Fig. 1: The flowchart of the proposed approaches.

Actually, we can assume that all the points are drawn from clusters, which are represented by the same number of centroids. This idea initially appeared in [28], where the K-means clustering algorithm was utilized to refine the 3D model from multi-view registered range images. But it suppose that the multi-view registration has been accomplished. In this paper, the multi-view registration can reasonably be cast into the clustering problem. To achieve the clustering, the proposed approach starts with initial estimates for the centroids uniformly sampled from all initially posed point sets. Then two standard steps of K-means algorithm are required to assign each point to one special cluster and then update the cluster centroids. As all point sets are not well aligned, the shape comprised by all the update centroids can be used to sequentially estimate the rigid transformation for each point set by the pair-wise registration. To obtain the desired results, the K-means steps and transformation estimation should be alternately and iteratively applied to all point sets.

The remaining of this paper is organized as follows. Section 2 gives a brief introduction of K-means clustering algorithm. Following that, Section 3 proposed the novel approach for registration of multi-view point sets. In Section 4, the proposed approach is tested and evaluated on some public datasets. Section 5 concludes this paper.

Ii K-means clustering algorithm

As an unsupervised learning method, the K-means algorithm is very effective for the clustering. Given the number of clusters and the data set , this algorithm starts with initial estimates for the centroids , which can either be randomly selected or generated from the data sets. It can achieve the clustering by the iteration of two steps.

(1) Data assignment

(1)

(2) Centroid update

(2)

Usually, the good clustering results can be obtained by iterating these two steps until some convergence criteria are met.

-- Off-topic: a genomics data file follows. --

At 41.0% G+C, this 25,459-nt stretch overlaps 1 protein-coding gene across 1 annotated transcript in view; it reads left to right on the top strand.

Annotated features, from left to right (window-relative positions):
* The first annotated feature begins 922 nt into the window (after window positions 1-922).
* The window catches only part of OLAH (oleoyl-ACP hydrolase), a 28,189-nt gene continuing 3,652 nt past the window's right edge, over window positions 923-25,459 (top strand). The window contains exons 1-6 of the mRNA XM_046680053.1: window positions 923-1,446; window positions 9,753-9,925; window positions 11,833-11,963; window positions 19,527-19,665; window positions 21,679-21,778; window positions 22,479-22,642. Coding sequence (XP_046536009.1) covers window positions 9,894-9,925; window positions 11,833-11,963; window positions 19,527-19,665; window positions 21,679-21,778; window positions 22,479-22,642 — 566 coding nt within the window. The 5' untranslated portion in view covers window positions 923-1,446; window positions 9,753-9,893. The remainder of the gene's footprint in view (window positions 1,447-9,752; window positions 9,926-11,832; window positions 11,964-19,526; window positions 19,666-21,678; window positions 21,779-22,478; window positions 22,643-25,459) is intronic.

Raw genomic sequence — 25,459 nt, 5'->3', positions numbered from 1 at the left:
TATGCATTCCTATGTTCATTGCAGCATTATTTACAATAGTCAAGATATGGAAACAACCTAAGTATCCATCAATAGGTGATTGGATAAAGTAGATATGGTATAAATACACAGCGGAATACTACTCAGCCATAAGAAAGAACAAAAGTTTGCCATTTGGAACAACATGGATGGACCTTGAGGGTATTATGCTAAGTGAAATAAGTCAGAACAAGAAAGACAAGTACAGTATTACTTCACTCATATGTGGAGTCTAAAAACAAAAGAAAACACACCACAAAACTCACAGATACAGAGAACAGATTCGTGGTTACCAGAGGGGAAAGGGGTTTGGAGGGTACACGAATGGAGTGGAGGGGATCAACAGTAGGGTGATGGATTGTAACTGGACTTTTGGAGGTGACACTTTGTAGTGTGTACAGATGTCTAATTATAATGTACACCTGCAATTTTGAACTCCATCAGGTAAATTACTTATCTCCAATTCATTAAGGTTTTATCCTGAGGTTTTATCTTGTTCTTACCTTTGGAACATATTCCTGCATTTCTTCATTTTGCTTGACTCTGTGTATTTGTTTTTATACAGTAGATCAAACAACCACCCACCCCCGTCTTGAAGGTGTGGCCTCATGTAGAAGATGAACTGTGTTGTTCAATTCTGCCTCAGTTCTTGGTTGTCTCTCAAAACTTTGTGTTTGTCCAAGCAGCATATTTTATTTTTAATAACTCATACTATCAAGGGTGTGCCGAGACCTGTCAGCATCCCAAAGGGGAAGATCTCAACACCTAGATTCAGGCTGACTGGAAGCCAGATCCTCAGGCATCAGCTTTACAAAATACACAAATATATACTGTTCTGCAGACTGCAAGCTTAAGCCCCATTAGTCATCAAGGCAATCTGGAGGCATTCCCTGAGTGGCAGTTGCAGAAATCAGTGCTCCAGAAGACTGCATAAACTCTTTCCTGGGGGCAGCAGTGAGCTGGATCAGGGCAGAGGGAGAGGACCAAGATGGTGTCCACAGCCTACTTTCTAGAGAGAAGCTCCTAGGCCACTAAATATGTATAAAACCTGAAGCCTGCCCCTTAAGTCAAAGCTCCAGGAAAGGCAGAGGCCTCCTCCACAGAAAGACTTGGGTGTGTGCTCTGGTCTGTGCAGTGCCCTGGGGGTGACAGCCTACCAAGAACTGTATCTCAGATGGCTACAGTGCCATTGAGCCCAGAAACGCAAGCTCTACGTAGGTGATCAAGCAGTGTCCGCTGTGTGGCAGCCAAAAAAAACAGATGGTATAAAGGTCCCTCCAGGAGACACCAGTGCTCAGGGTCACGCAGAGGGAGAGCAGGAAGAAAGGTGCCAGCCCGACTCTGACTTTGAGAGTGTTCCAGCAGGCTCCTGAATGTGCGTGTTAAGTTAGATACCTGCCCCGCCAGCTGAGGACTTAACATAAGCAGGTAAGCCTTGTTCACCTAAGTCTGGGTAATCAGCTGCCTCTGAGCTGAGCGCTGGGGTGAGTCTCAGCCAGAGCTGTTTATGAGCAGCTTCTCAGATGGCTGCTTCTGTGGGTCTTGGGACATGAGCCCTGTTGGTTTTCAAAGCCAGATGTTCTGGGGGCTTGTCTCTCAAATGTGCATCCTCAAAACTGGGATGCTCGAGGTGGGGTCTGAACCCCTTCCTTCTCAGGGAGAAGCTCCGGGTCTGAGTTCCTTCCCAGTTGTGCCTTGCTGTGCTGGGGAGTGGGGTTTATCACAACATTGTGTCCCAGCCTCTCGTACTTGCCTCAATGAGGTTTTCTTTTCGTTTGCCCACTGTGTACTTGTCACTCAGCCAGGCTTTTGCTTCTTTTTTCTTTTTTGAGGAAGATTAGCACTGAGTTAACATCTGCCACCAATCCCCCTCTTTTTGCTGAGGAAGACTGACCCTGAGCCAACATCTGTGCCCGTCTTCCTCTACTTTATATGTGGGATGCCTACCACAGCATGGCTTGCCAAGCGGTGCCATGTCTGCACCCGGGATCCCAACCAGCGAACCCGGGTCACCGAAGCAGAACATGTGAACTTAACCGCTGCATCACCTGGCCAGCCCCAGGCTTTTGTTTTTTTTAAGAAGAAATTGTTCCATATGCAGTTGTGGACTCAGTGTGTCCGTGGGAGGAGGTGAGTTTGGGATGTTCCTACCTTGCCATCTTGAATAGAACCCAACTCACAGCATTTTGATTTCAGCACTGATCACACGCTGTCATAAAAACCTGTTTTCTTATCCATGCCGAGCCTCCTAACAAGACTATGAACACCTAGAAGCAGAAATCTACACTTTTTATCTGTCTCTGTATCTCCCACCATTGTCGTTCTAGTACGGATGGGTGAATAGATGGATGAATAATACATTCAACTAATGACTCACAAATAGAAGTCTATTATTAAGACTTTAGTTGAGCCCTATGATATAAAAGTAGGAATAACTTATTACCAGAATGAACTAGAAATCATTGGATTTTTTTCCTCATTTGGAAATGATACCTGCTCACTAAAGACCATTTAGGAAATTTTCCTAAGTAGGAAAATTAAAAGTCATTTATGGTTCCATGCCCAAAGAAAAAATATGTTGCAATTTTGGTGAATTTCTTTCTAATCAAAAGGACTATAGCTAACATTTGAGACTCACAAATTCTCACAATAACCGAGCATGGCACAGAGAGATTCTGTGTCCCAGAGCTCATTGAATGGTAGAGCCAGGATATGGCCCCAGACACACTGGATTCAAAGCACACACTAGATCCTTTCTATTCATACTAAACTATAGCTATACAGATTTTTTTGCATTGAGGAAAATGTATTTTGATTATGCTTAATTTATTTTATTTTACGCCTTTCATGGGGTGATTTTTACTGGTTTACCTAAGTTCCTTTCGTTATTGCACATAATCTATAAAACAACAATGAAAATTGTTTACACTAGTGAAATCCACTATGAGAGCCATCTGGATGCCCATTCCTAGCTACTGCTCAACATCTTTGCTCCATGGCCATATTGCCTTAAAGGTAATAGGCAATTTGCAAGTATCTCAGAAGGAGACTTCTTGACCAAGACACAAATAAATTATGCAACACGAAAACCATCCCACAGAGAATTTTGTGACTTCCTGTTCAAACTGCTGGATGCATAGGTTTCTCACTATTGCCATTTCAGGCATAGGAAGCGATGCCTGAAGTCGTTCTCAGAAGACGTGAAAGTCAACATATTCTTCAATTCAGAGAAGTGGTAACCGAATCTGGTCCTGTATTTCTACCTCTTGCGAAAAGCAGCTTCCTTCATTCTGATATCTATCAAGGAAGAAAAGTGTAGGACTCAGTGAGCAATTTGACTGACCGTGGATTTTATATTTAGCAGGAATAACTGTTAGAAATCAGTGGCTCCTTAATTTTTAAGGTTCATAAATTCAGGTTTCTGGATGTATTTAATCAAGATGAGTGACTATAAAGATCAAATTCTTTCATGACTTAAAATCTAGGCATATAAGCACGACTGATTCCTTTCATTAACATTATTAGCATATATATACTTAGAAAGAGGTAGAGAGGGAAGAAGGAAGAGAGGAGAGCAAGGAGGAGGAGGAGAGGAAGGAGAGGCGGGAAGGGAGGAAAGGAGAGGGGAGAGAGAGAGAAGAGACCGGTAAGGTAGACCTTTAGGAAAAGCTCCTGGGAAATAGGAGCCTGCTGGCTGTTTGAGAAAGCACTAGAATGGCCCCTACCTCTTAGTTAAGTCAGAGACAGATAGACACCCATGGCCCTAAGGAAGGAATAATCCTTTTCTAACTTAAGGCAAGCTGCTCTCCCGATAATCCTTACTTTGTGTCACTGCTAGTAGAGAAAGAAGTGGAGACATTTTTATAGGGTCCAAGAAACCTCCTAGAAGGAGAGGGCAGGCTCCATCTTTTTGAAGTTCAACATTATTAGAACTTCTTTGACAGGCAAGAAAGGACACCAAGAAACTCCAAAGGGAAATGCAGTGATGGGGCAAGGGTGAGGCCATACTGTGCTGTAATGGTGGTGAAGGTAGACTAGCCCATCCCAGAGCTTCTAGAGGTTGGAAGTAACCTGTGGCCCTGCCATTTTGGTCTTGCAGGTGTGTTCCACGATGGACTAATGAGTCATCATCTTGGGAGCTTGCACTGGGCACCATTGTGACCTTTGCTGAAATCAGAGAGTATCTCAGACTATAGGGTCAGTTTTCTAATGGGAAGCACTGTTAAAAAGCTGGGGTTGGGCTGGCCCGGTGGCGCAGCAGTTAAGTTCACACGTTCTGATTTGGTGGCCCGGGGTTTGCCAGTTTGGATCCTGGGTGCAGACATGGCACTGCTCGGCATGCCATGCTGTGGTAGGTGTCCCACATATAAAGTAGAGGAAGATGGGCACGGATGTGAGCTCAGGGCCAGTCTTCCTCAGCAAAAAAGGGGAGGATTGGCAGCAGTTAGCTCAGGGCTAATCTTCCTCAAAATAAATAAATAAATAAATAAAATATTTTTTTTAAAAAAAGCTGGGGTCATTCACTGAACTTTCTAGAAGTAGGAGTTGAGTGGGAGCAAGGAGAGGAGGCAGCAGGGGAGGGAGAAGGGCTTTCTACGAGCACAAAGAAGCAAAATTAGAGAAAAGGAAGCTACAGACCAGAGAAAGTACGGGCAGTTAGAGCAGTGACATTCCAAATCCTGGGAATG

Iii Multi-view registration by K-means cluster

In this section, we will formulate the multi-view registration problem and present the motivation of the proposed approach. Then, we propose the extended K-means clustering algorithm for the registration of multi-view point sets.

Iii-a Problem formulation

The development of scanning equipment makes it possible to reconstruct the precise 3D object model. Due to the occlusion, the object cannot be scanned in its entirety from a single viewpoint. Therefore, scanners can acquire point sets from different viewpoints so as to cover the entire object surface. These point sets should then be transformed into one common reference frame for the 3D model reconstruction.

Denote as range points that belong to the th point set and let be the number of point sets, where . Given initial rigid transformations , the goal of multi-view registration is to estimate accurate rigid transformations between each point set and the reference frame. Without loss of generality, the reference frame can be attached to the first point set. Therefore, there is no need to estimate the first rigid transformation, which has always been fixed during the multi-view registration.

Iii-B Motivation

Given the accurate model, the multiview registration problem can be divided into multiple subproblems, where each point set is pair-wisely registered to the accurate model, respectively. However, there is no accurate model before the multi-view registration. What¡¯s available is just the coarse model reconstructed from the initially posed point sets, which contains too many redundant points due to the overlapping areas among different point sets.

For the multi-view registration, we can suppose all the points are drawn from clusters, which can be represented by the same number of centroids. These centroids can make up an accurate model. Therefore, if all the points can be well clustered, the accurate model can be constructed from the clustering centroids. Different from other clustering problems, this clustering problem contains both the the clustering problem and the registration problem. As we all know, the K-means algorithm is very effective for the clustering. To solve the this clustering problem, it should be extended so as to cluster points and estimate the rigid transformations simultaneously.

Accordingly, we proposed the novel multi-view registration approach by the extended K-means clustering algorithm. The flowchart of the proposed approach is displayed in Fig. 1. As shown in Fig. 1, given the initial rigid transformations, the proposed approach can achieve the accurate registration of multi-view point sets as follows:

(1). Generate all the initial centroids from initially aligned point sets.

(2). Based on the current registration results, assign each point to one special cluster and then update the centroids for all clusters.

(3). Based on the updated centroids, sequentially update the rigid transformations for each point set.

(4). Iterate Steps 2 and 3 until some stop criteria are met.

Subsequently, the extended K-means clustering algorithm will be presented to solve the registration of multi-view point sets.